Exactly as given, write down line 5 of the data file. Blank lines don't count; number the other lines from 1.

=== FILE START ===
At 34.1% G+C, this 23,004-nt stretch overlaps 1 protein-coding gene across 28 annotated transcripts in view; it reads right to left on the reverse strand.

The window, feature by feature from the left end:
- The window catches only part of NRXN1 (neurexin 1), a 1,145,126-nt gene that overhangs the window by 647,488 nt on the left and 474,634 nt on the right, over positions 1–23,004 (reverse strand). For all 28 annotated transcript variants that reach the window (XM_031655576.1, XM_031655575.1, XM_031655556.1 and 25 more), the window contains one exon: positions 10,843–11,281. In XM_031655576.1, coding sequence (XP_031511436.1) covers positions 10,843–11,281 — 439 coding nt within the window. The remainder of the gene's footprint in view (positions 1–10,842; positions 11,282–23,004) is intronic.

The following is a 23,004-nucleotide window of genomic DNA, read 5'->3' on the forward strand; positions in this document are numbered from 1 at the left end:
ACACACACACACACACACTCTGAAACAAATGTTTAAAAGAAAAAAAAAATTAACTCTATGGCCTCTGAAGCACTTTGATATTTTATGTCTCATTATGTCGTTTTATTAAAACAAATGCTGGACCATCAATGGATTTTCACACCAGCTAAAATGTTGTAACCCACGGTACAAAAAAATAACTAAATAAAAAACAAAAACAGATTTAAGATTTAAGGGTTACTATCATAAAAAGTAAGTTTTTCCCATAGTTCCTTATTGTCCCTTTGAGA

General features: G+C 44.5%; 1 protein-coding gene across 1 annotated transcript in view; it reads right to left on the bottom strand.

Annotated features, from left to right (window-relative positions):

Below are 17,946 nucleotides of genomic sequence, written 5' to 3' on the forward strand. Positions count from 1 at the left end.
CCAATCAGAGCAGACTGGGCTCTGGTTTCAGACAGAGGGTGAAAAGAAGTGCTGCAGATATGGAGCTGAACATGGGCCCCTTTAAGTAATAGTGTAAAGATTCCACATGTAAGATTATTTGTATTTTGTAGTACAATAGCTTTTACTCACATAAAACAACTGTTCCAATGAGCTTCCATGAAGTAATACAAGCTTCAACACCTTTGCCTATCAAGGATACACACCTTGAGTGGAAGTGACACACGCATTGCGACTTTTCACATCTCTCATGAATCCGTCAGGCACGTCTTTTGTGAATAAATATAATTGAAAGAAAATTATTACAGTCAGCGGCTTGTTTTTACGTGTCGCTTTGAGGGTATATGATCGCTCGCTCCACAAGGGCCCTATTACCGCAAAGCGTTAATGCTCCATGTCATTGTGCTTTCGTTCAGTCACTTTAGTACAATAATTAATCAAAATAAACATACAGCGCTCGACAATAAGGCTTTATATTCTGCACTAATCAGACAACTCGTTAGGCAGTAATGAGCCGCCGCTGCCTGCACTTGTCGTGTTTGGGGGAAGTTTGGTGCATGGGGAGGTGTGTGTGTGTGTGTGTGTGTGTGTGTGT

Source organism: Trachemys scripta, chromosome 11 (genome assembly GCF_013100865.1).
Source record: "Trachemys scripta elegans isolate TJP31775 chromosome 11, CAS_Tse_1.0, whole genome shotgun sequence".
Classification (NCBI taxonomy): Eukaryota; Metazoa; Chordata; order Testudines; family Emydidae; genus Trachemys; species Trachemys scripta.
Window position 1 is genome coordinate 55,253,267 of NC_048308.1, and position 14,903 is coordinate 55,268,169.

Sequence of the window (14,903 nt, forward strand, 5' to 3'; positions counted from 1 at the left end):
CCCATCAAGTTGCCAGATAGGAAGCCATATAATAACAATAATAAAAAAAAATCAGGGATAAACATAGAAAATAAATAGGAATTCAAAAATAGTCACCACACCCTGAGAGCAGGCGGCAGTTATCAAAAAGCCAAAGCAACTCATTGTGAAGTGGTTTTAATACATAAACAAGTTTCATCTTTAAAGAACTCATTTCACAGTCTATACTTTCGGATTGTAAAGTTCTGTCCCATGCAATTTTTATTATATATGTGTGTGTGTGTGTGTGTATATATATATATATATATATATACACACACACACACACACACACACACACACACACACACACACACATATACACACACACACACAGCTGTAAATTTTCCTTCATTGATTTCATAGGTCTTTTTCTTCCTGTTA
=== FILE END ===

ACACACACACACACACACTCTGAAACAAATGTTTAAAAGAAAAAAAAAATTAACTCTATGGCCTCTGAAGCACTTTGATATTTTATGTCTCATTATGTCGTTTTATTAAAACAAATGCTGGACCATCAATGGATTTTCACACCAGCTAAAATGTTGTAACCCACGGTACAAAAAAATAACTAAATAAAAAACAAAAACAGATTTAAGATTTAAGGGTTACTATCATAAAAAGTAAGTTTTTCCCATAGTTCCTTATTGTCCCTTTGAGA